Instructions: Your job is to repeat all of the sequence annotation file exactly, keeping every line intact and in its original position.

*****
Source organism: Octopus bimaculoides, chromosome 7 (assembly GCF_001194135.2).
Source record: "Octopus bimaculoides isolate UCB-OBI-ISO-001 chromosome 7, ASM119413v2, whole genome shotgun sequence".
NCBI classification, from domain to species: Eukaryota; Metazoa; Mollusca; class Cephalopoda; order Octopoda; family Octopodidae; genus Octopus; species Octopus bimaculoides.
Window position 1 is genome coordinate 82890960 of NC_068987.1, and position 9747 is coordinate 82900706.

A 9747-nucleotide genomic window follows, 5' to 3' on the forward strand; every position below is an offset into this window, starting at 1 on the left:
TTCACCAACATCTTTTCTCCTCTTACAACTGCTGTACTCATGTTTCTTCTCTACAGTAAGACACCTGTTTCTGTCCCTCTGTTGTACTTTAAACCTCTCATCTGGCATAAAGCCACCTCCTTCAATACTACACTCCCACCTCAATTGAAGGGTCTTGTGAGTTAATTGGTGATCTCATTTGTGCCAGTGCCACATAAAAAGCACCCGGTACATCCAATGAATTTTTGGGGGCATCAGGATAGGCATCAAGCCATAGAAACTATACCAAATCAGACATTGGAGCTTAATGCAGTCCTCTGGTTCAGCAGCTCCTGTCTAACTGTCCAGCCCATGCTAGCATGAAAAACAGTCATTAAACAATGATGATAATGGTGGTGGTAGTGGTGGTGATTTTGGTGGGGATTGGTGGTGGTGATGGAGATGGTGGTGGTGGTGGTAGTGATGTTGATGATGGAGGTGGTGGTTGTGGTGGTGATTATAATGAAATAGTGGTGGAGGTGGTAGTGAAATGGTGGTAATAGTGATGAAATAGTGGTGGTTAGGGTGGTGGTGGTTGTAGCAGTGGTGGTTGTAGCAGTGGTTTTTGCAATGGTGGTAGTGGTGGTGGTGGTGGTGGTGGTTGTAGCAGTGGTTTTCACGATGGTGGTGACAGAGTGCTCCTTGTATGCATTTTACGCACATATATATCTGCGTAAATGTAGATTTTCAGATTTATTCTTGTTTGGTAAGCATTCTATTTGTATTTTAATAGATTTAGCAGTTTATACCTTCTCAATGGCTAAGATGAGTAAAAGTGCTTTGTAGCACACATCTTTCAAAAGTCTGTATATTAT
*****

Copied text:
Source organism: Octopus bimaculoides, chromosome 7 (assembly GCF_001194135.2).
Source record: "Octopus bimaculoides isolate UCB-OBI-ISO-001 chromosome 7, ASM119413v2, whole genome shotgun sequence".
NCBI classification, from domain to species: Eukaryota; Metazoa; Mollusca; class Cephalopoda; order Octopoda; family Octopodidae; genus Octopus; species Octopus bimaculoides.
Window position 1 is genome coordinate 82890960 of NC_068987.1, and position 9747 is coordinate 82900706.

A 9747-nucleotide genomic window follows, 5' to 3' on the forward strand; every position below is an offset into this window, starting at 1 on the left:
TTCACCAACATCTTTTCTCCTCTTACAACTGCTGTACTCATGTTTCTTCTCTACAGTAAGACACCTGTTTCTGTCCCTCTGTTGTACTTTAAACCTCTCATCTGGCATAAAGCCACCTCCTTCAATACTACACTCCCACCTCAATTGAAGGGTCTTGTGAGTTAATTGGTGATCTCATTTGTGCCAGTGCCACATAAAAAGCACCCGGTACATCCAATGAATTTTTGGGGGCATCAGGATAGGCATCAAGCCATAGAAACTATACCAAATCAGACATTGGAGCTTAATGCAGTCCTCTGGTTCAGCAGCTCCTGTCTAACTGTCCAGCCCATGCTAGCATGAAAAACAGTCATTAAACAATGATGATAATGGTGGTGGTAGTGGTGGTGATTTTGGTGGGGATTGGTGGTGGTGATGGAGATGGTGGTGGTGGTGGTAGTGATGTTGATGATGGAGGTGGTGGTTGTGGTGGTGATTATAATGAAATAGTGGTGGAGGTGGTAGTGAAATGGTGGTAATAGTGATGAAATAGTGGTGGTTAGGGTGGTGGTGGTTGTAGCAGTGGTGGTTGTAGCAGTGGTTTTTGCAATGGTGGTAGTGGTGGTGGTGGTGGTGGTGGTTGTAGCAGTGGTTTTCACGATGGTGGTGACAGAGTGCTCCTTGTATGCATTTTACGCACATATATATCTGCGTAAATGTAGATTTTCAGATTTATTCTTGTTTGGTAAGCATTCTATTTGTATTTTAATAGATTTAGCAGTTTATACCTTCTCAATGGCTAAGATGAGTAAAAGTGCTTTGTAGCACACATCTTTCAAAAGTCTGTATATTAT